Water diversion kills more than 150 fish
May 23, 2003
A fisheries biologist from the Sisters Ranger District of the Deschutes National Forest found more than 150 dead fish Thursday in a portion of Squaw Creek south of Sisters that dried up earlier in the week.
That section of the creek went dry after Squaw Creek Irrigation District and the Sokal family each diverted water to which they had a legal right, said Kyle Gorman, regional manager for the Oregon Water Resources Department.
The area stretches about one mile from the Sokal diversion, a private irrigation ditch, north to about a half mile from Sisters
Among the dead fish, biologist Mike Riehle found 10 redband trout, 100 long-nose dace and 83 sculpin.
Redband trout are a sensitive species, which means officials have documented a decline in the number of fish. Officials want to manage them to maintain or increase the population to prevent listing on the federal endangered species list, Riehle said.
He estimated more fish died than he actually counted, and spawning beds likely dried out, which would kill laid eggs. The fish likely died from dehydration or because the pools they were trapped in warmed up and there was a lack of oxygen, he said.
Gorman called the incident unusual and said officials immediately responded, releasing more water from a diversion dam upstream of the portion and flooding the creek bed with more water.
Gorman learned of the situation Monday after a hiker complained of the lack of water in that section of the creek.
The dry portion of the creek originally went undiscovered because officials did not see the section, relying instead on measuring gauges placed along Squaw Creek that showed there was ”water of the required legal amount at the required locations,” Gorman said.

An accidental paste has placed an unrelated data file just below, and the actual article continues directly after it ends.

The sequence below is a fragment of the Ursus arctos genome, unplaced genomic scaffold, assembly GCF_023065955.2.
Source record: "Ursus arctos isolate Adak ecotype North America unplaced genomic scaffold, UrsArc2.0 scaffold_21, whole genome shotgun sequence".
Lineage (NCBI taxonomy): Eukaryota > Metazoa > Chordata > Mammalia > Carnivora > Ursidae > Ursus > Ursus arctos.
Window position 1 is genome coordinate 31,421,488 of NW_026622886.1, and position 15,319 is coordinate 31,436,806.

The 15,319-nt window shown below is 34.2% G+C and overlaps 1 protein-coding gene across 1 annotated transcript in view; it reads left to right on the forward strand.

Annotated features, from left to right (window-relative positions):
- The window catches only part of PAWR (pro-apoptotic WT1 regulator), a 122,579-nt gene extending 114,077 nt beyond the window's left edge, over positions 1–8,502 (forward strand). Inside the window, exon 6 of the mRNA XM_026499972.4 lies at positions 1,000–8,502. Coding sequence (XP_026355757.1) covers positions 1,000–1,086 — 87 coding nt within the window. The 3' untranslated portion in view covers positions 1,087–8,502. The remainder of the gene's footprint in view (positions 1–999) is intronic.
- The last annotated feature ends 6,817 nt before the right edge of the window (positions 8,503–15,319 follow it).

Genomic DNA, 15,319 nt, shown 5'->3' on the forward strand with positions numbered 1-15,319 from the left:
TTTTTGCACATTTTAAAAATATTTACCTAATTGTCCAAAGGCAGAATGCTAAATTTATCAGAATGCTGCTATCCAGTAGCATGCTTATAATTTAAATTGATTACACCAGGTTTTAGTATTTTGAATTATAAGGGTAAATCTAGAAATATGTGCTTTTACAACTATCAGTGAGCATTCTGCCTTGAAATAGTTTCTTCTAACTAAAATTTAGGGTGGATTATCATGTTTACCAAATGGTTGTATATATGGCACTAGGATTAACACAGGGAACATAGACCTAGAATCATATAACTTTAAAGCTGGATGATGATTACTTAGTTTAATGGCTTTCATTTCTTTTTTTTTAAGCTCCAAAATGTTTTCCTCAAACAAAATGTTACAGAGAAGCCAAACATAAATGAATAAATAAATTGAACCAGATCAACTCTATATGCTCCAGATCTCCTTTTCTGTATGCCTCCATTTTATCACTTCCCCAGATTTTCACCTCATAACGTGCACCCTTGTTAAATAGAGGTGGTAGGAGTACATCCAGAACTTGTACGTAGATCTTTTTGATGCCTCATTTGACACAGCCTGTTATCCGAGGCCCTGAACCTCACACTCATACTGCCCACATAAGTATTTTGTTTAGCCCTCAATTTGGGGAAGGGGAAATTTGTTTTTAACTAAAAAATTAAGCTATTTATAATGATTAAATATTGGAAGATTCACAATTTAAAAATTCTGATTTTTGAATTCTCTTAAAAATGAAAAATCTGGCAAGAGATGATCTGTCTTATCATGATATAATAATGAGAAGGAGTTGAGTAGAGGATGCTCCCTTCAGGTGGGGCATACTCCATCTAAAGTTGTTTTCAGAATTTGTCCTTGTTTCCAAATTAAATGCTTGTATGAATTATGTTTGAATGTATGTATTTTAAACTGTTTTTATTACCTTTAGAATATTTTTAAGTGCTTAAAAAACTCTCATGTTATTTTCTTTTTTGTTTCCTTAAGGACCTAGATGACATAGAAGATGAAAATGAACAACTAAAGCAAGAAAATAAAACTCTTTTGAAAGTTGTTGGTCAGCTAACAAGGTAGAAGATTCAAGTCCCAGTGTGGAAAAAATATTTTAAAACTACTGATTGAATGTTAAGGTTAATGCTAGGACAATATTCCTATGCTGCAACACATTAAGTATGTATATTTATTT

That means that there was a measurable amount of water at the gauges.
The gauges are located at a diversion dam where Squaw Creek Irrigation District diverts water from the creek and at a station in Sisters.
However, Pole Creek flows into Squaw Creek above the measuring device in town, but below the portion of Squaw Creek that dried up.
An investigation on Monday by assistant watermaster Ed Lavelle showed that the water at the measuring gauge in town was actually from Pole Creek, Gorman said.
As soon as officials realized what had happened, they released an additional five cubic feet per second of water back into Squaw Creek upstream of the dry portion and rewatered the area, Gorman said.
A similar fish kill was documented in 1991, and officials found 35 redband trout.
The drying up of the creek in spots challenges the long-term survival of the fish, Riehle said.
”This sets the stage for low densities of fish everywhere,” he said. ”It is hard to maintain a population.”
Riehle said the situation provides an opportunity to improve communication to avoid similar conflicts in the future.
”The solution here is to really figure out what caused it and to work out a communication system to alert downstream users,” he said. ”It has to be a group effort.”
Extensive conservation work has been done in Squaw Creek to improve fish habitat in preparation for returning more native species to the area.
One of those efforts has been to establish an ”instream water right” that begins a half mile south of Sisters and runs through town. That right means the state must ensure that segment always has at least 1.8 cubic feet per second of water flowing through it.
Gorman said the portion of Squaw Creek that dried up was not part of the area with the instream water right.
Ryan Houston, executive director of the Upper Deschutes Watershed Council, a conservation group, said the incident provides incentive to increase conservation efforts and establish more instream water rights. He called the fish kill ”disheartening.”
”This is what a number of groups are working hard to prevent,” he said.
Gorman said the state aims to avoid a similar dry up in the future and added that officials will account for the potential presence of Pole Creek water when they measure the gauges.